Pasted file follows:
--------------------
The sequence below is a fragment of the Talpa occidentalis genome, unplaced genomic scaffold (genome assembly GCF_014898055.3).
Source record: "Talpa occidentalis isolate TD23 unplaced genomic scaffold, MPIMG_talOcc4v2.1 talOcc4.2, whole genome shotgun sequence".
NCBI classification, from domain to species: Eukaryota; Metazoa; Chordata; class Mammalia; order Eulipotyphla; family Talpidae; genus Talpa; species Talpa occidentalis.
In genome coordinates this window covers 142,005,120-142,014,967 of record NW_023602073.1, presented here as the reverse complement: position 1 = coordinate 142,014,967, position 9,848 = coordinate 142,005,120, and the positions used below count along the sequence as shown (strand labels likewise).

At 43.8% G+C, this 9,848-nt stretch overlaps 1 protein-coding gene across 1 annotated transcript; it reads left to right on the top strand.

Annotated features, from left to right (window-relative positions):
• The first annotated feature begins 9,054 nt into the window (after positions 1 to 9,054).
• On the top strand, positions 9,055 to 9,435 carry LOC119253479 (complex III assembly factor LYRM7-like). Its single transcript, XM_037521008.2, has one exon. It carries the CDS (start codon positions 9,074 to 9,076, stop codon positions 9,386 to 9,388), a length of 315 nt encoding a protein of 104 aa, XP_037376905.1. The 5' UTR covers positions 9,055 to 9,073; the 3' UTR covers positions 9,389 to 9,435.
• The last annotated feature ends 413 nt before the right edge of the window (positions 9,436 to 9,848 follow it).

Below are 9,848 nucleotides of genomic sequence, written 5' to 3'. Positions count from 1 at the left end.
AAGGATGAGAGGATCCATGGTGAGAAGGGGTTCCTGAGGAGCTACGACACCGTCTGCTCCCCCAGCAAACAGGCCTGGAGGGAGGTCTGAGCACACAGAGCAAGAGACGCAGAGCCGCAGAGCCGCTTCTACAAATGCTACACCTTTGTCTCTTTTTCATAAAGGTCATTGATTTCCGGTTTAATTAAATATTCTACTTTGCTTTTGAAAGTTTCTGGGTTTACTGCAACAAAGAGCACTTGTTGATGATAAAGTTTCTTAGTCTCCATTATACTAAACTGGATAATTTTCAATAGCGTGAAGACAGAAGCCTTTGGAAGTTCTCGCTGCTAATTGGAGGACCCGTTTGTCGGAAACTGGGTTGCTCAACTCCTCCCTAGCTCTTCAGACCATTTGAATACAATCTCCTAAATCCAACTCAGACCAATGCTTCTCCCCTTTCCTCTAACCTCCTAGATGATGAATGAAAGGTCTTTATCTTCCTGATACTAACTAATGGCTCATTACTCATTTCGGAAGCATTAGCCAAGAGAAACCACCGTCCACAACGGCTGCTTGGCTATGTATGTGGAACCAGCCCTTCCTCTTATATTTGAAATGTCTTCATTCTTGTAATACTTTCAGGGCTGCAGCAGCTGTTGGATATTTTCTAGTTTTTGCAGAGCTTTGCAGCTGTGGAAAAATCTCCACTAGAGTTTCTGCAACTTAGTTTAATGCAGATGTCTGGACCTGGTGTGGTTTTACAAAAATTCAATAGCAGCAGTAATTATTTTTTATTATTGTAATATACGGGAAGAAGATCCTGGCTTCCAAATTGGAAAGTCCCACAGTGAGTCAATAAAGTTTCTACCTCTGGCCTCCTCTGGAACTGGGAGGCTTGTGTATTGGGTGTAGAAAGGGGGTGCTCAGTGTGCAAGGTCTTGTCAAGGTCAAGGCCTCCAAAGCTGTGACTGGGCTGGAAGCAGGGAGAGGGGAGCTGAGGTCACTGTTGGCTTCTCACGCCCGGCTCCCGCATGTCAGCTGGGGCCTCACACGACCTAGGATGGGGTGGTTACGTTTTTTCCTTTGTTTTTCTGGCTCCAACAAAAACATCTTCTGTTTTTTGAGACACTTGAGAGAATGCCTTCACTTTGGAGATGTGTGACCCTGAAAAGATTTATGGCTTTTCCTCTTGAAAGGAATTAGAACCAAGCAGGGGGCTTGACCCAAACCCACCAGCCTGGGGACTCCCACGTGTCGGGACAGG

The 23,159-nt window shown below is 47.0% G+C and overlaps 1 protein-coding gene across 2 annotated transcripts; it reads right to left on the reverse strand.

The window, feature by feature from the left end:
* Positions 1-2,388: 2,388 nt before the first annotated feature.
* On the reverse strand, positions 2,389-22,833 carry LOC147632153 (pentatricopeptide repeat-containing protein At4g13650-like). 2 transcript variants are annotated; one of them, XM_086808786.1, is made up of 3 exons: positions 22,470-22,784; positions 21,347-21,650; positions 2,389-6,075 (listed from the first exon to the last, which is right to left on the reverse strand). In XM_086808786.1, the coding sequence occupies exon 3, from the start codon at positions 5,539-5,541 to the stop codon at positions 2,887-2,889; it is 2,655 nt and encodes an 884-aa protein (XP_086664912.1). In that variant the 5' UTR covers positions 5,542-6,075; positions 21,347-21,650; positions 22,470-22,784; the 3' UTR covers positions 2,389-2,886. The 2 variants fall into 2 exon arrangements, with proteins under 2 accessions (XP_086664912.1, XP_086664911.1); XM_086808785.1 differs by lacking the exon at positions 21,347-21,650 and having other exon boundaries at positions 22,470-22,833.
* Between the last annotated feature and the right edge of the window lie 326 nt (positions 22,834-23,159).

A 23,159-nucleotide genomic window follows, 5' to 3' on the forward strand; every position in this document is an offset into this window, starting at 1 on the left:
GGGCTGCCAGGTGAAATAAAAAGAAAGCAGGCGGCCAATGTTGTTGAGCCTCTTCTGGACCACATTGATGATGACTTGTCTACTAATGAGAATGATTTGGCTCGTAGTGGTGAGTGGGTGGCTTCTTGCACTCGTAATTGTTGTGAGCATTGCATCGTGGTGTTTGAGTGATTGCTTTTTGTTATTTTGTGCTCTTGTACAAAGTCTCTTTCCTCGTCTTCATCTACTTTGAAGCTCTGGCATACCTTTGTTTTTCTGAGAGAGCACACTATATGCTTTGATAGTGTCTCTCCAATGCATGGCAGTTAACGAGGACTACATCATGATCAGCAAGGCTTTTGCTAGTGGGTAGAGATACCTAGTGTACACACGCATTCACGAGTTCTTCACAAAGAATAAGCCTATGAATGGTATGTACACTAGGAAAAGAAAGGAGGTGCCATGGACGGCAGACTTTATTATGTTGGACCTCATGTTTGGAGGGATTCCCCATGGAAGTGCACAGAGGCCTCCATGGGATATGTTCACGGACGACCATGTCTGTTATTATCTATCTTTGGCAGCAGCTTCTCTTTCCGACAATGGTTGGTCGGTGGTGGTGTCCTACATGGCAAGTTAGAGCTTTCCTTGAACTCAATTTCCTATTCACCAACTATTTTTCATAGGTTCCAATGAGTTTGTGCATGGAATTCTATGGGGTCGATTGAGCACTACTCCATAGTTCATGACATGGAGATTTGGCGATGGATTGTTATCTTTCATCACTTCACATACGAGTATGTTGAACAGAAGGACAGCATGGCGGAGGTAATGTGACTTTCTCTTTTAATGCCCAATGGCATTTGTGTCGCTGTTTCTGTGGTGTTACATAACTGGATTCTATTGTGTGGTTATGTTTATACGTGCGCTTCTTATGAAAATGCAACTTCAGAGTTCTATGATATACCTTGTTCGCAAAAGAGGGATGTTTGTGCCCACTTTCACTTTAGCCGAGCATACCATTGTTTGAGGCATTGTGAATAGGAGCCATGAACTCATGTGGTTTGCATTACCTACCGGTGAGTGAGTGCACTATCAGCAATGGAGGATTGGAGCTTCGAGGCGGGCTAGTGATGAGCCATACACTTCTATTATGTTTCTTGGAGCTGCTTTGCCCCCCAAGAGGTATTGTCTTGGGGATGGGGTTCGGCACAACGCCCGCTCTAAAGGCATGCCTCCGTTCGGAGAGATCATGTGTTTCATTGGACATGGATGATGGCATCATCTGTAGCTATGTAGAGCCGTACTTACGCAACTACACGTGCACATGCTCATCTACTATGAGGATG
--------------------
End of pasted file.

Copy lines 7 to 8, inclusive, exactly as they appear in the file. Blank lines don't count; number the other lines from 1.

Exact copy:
• The first annotated feature begins 9,054 nt into the window (after positions 1 to 9,054).
• On the top strand, positions 9,055 to 9,435 carry LOC119253479 (complex III assembly factor LYRM7-like). Its single transcript, XM_037521008.2, has one exon. It carries the CDS (start codon positions 9,074 to 9,076, stop codon positions 9,386 to 9,388), a length of 315 nt encoding a protein of 104 aa, XP_037376905.1. The 5' UTR covers positions 9,055 to 9,073; the 3' UTR covers positions 9,389 to 9,435.